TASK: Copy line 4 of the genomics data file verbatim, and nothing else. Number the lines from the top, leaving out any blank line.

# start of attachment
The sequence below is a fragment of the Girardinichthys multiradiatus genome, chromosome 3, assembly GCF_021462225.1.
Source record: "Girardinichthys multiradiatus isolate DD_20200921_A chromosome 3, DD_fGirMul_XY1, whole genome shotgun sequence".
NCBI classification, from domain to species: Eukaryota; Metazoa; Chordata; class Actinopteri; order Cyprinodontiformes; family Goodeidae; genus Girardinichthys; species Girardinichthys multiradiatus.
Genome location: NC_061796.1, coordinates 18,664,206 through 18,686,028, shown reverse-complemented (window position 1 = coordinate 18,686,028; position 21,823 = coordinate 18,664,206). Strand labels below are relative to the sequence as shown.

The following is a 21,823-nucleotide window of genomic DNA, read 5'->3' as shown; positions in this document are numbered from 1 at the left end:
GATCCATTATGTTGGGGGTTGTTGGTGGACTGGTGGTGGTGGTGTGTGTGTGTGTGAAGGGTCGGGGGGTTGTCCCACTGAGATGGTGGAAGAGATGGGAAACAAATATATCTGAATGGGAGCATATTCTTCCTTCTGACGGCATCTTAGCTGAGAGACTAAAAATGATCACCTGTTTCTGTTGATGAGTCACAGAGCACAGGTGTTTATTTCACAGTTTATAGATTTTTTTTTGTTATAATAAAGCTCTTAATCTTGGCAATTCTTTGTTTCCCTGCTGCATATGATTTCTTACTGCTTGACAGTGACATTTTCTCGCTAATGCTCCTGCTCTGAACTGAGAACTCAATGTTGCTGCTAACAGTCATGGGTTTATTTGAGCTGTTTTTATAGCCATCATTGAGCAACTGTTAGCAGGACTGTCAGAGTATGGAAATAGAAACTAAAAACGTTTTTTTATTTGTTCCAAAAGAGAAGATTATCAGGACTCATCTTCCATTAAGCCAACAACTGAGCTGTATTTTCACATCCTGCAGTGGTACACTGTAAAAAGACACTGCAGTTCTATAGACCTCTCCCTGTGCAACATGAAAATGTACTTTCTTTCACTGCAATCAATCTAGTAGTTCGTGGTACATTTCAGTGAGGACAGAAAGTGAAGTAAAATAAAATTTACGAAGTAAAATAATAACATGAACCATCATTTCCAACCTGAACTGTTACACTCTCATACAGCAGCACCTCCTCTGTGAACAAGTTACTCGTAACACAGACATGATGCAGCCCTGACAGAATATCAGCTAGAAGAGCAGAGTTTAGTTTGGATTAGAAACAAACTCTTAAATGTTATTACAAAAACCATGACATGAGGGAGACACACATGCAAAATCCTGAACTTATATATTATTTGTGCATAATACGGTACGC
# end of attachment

Genome location: NC_061796.1, coordinates 18,664,206 through 18,686,028, shown reverse-complemented (window position 1 = coordinate 18,686,028; position 21,823 = coordinate 18,664,206). Strand labels below are relative to the sequence as shown.